Francois D'Haene on his way to winning the UTMB (© AFP / Getty Images)
France’s Francois D’Haene defied wet and windy conditions at the 15th edition of the Ultra-Trail du Mont-Blanc to complete the famous ultramarathon in record time on Saturday (2).
The race, widely known as the ‘UTMB’, is held on a 166.9km loop around Mont Blanc, starting in Chamonix and crossing the borders to Italy and Switzerland before returning to Chamonix, having covered 10,253 metres of vertical gain.
The skies above the Mont-Range decided to celebrate 15 years of trail running in their own unique way, by turning on the hose full blast over the hundreds of kilometres of trails travelled by competitors. Mixing rain, wet snow, hurricane-force winds, fog at the higher elevations, and mud, nothing was spared for the several thousand runners, including some who spent two nights out in the mountains to endure the abominable conditions.
This year's race featured an incredibly talented field like never before, including a highly anticipated duel between the world's top two trail runners, D'Haene and Kilian Jornet, with the addition of USA’s Jim Walmsley and two-time winner Xavier Thévenard.
It resulted in the quickest race in UTMB history, completed by D'Haene in just 19:01:32. It was a level of running never before reached in its 15-year history, with a truly unknown outcome until the last few kilometres of the race.
In spite of a final herculean effort by Jornet to chase down D’Haene, the Spaniard still came up short. With three victories to his name, D'Haene has now matched Jornet’s record tally of UTMB wins.
Catalonia still enjoyed its moment of glory thanks to Nuria Picas, who finally won the UTMB after two second-place finishes and frequent disappointment in a race that had denied the two-time Ultra Trail World Tour champion (2014 and 2015) several times.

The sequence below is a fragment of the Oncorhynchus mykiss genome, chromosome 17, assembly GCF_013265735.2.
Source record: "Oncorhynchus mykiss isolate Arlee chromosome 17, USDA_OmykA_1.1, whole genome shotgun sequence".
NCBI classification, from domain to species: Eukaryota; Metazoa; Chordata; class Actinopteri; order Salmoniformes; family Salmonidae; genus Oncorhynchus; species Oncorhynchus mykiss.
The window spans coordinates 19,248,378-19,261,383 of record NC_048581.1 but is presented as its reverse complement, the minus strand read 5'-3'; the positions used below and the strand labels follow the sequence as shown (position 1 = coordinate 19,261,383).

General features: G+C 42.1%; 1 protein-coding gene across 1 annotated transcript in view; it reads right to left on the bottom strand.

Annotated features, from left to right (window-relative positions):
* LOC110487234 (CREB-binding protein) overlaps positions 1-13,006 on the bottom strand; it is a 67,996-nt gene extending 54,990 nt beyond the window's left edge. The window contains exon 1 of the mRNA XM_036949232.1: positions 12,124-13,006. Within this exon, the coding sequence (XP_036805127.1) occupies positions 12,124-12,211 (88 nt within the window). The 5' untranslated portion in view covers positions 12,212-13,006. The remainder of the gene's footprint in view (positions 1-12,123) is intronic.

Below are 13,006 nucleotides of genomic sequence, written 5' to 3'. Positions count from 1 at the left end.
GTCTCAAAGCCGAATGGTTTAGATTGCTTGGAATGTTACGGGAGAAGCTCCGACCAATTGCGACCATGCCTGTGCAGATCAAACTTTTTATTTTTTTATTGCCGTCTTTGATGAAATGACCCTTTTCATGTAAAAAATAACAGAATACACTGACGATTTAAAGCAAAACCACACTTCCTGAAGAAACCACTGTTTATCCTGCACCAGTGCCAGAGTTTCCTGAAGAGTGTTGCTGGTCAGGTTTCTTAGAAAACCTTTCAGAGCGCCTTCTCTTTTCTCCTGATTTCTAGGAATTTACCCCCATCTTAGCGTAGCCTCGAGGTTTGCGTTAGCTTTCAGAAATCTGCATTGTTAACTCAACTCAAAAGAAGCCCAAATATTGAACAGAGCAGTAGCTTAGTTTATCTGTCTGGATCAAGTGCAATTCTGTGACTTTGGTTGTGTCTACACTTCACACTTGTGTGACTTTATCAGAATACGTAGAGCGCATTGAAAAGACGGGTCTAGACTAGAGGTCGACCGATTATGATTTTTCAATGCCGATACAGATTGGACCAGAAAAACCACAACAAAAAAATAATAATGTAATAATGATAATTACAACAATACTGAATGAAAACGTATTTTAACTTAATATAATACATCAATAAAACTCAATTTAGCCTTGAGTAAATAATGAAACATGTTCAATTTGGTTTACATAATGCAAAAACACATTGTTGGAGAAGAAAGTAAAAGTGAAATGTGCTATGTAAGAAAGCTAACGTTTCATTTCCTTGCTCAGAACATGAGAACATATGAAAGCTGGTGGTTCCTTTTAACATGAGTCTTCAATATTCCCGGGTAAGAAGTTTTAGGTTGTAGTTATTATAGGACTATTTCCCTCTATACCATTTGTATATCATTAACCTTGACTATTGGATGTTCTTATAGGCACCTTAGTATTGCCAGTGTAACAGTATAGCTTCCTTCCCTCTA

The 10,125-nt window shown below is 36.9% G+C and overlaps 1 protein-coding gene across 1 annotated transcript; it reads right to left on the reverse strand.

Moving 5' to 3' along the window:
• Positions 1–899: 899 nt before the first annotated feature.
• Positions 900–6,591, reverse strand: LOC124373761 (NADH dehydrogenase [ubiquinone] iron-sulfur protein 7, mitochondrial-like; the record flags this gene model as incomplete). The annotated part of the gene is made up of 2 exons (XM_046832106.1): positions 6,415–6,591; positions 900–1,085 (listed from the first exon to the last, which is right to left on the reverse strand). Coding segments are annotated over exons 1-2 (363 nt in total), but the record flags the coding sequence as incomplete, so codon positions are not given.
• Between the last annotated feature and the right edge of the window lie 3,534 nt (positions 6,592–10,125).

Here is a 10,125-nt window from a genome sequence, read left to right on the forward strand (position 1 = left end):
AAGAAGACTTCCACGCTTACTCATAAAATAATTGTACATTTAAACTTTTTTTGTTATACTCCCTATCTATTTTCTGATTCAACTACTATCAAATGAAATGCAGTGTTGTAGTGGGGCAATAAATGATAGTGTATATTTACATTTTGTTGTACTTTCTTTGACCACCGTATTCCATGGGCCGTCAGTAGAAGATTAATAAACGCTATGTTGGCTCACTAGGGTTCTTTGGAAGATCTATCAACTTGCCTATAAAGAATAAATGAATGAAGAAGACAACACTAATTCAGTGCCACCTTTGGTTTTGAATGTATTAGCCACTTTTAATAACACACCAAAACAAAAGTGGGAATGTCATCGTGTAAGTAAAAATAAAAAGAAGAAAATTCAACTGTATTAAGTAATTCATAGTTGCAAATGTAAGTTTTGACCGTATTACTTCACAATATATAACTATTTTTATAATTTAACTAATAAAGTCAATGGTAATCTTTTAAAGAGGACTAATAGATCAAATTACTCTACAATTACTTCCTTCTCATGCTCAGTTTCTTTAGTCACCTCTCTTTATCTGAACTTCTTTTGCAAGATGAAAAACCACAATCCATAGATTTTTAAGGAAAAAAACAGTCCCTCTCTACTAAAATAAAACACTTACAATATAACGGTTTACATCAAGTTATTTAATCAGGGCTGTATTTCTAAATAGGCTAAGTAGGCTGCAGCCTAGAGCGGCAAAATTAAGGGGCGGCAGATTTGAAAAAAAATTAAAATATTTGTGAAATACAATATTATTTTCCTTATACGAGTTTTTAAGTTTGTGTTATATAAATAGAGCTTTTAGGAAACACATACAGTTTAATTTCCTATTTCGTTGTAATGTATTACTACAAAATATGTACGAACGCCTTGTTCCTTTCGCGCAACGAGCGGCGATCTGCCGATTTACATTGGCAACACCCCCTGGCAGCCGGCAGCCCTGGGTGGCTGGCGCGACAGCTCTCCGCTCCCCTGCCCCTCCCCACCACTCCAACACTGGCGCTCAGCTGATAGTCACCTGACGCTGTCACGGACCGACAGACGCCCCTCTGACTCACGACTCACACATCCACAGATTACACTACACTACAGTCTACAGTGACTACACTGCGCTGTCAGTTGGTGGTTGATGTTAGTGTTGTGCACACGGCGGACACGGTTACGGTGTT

The Spaniard climbed to the podium's top step, but it would not have taken much for her dream to evaporate just a few kilometres from the finish line. After an asthma attack during the long ascent to La Flégère, Picas saw the comfortable lead she had built over the first 150 kilometres of the race come crumbling down, just 20 minutes before the final descent to Chamonix.
Miraculously, over the last eight kilometres she was able to hold on to her lead by a thread. Picas crossed the finish line in tears, finishing just two-and-a-half minutes ahead of her nearest pursuer.
Switzerland’s Andrea Huser was satisfied with another second place, and only expressed slight regret after crossing the finish line. “On the last descent, I was in a dreamlike state, a bit detached,” she said. “I did not realise that I was so close to Nuria. I think that if I had known that beforehand, I would have given it my all to catch up with her to cross the finish line hand in hand.”
The real surprise came from France’s Christelle Bard, who finished third after running a superb second half of the race in what was her first 100-mile race.
Organisers for the IAAF
1 Francois D’Haene (FRA) 19:01:32
2 Kilian Jornet Burgada (ESP) 19:16:38
3 Tim Tollefson (USA) 19:53:00
1 Nuria Picas (ESP) 25:46:43
2 Andrea Huser (SUI) 25:49:18
3 Christelle Bard (FRA) 26:39:03